The silent threat of modern life

4 June 2018 - 3-4 minute read

Silent threats - stress, inactivity, sleep loss and always-on demands are attracting a sharper focus.

It used to be, when someone said: How are you? we'd answer: Fine, thanks. Now, most people say something like: I'm crazy busy.

It also used to be that, when we were out of the office, with friends and family or even on holiday, it was a kind of haven. Now, our lifestyle tends to be like our technology - always on, always there, always demanding action, action, action not just when we are sitting, sitting, sitting at our desks but even when we're not.

Our mobile phones, for example, are both our greatest tool and our entertainment - but they have also given rise to a phenomenon now known as nomophobia , an anxiety disorder characterized by a fear of being without a phone or out of phone contact.

One Auckland journalist says he takes his laptop on holiday always and gardens hundreds of emails while he is away. If I don't, he says, I know I am coming back to an enormous, depressing backlog which will take time away from all the other things I will have to do.

These are small examples of what leading health insurer Southern Cross Health Society says is a much larger problem. Modern life may be helping us live longer through advances in health and medicine, but it is contributing to health risks in other ways.

The scale of the issue has quietly grown to huge proportions. Last year, the World Health Organisation said 40 million people die globally each year from non-communicable diseases (NCDs) - 70 per cent of all deaths in the world.

John Hopkins, the renowned medical school in the US, says physical inactivity may increase the risk of NCDs like cancer, anxiety and depression, cardiovascular diseases, coronary heart disease, high blood pressure and cholesterol levels.

Factors like inactivity, a sedentary lifestyle, stress and sleep deprivation are now thought to have a significant impact on our health and wellbeing. Our lifestyle, has turned what used to be known as work-life balance into an unbalanced stew of potentially deadly and often work-based stress. We are less active, more stressed, sleep less and spend more time indoors.

Money worries, technology dependence, consumerism, competition, work ethic, fear of failure and the need to provide for family are all drivers - and that's even before we get to other stimulants of stress.

Almost three in four New Zealanders (73 per cent) aged under 50 feel stressed on a weekly basis, with over half feeling stressed at least several times a week, according to research company Kantar TNS in late 2016.

Southern Cross's 2017 Wellness in the Workplace survey of more than 93,000 Kiwi employees showed stress levels on the rise - with the top five reasons: general workload, relationship issues, pressure to meet targets, management style/work relationships and long working hours.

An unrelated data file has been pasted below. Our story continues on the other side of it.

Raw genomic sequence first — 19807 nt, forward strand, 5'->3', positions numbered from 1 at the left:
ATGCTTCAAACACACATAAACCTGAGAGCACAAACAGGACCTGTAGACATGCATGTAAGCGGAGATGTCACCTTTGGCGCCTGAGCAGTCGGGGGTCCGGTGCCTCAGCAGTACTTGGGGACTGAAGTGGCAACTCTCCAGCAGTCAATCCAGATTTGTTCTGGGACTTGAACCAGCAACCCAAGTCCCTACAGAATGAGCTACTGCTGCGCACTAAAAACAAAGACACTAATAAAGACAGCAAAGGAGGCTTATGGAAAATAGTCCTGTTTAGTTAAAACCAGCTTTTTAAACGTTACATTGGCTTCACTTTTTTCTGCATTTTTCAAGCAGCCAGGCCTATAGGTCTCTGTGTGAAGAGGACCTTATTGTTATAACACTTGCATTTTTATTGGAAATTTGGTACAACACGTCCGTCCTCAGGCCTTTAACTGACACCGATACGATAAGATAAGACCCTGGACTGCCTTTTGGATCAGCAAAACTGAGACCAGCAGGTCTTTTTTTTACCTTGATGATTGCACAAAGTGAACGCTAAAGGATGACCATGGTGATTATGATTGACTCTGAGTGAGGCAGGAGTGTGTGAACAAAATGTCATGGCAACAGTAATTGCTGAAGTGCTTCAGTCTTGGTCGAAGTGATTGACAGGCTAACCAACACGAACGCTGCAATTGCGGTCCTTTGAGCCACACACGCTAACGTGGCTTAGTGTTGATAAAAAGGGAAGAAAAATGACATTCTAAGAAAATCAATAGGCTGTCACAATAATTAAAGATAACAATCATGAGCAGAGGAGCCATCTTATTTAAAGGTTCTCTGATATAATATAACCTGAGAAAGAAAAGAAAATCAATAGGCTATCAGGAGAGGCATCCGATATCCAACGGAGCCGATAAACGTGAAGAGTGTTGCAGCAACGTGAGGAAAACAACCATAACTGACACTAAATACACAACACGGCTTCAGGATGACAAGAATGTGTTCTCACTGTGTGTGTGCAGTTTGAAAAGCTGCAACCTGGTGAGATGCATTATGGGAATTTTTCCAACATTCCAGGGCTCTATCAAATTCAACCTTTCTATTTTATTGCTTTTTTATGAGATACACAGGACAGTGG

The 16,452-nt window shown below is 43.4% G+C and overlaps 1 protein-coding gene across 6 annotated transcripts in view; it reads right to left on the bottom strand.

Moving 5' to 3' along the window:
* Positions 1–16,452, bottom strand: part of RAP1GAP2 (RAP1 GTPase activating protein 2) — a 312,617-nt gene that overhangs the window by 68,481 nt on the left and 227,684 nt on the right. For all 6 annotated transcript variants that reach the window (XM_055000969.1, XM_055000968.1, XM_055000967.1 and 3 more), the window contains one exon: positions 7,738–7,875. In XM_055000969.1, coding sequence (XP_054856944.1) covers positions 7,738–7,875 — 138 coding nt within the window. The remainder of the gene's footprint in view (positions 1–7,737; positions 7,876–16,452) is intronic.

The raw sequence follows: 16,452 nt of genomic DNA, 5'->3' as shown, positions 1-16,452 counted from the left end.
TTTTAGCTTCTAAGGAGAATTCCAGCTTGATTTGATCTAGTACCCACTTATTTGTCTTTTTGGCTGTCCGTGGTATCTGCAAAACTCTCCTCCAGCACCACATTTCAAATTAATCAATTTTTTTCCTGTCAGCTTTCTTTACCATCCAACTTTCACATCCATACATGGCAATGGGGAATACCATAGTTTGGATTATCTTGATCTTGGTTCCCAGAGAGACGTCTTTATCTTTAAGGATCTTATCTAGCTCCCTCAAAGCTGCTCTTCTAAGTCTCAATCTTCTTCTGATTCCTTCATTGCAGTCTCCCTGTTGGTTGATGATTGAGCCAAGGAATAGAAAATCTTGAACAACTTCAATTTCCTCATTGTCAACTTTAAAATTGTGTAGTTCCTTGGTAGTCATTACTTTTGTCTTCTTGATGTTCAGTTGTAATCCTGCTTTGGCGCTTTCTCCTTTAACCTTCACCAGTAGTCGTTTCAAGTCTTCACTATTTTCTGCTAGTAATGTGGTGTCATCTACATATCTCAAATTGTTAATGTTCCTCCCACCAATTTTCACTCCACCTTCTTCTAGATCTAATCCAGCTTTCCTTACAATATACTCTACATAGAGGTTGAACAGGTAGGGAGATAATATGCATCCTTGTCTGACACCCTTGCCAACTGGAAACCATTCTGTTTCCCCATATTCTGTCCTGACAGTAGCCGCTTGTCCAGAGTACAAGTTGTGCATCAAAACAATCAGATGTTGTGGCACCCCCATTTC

The problem is slowly becoming recognised worldwide. In 2000 France famously legislated a 35-hour working week. New laws there ask companies to negotiate with workers if they want them to work outside office hours - a factor known to compound stress and impact work-life balance.

The Australian National University recently found that working more than 39 hours a week is a risk to wellbeing. In the US, researchers have found workers are productive for about four hours a day - the rest is padding and large amounts of anxiety. In Sweden, a government-funded study showed workers who did six hours a day for an eight-hour salary, produced a leap in productivity, less sick leave and, importantly, reduced stress.

A survey of New Zealand workplaces by Southern Cross found that more than 40 per cent of Kiwis still turn up to work even when sick, in spite of improvements in business culture encouraging them not to.

Do they feel guilty for taking leave? Do they feel they will fall too far behind? asks Southern Cross Health Society chief marketing officer Chris Watney. The Society's survey also showed 56 per cent of Kiwis did not think their employer was doing enough to support their health and wellbeing.

The work we have done looking at modern life suggests that people's issues are multi-dimensional, he says. Sleep deprivation, time pressures, money worries, over-attachment to technology and a sedentary lifestyle are just some of the issues Kiwis are telling us about.

While there is no silver bullet for the pressure of modern life, small lifestyle changes can make a difference in the long run.

The society's response to address workplace practices is BeingWell, a workplace wellness programme for Kiwi businesses, inspired by its own ten-year employee wellness scheme. It focuses on four areas of health: eating, sleeping, mental health and exercise - and is aimed at not only bettering health and wellbeing but reducing turnover, making employees more productive and engaged.

Watney says 93 per cent of Southern Cross employees now feel the business cares about their wellbeing. There's a business imperative too: staff turnover has reduced by 31 per cent in the past three years. That's significant when you consider it can cost a business 150 per cent of salary to replace an employee.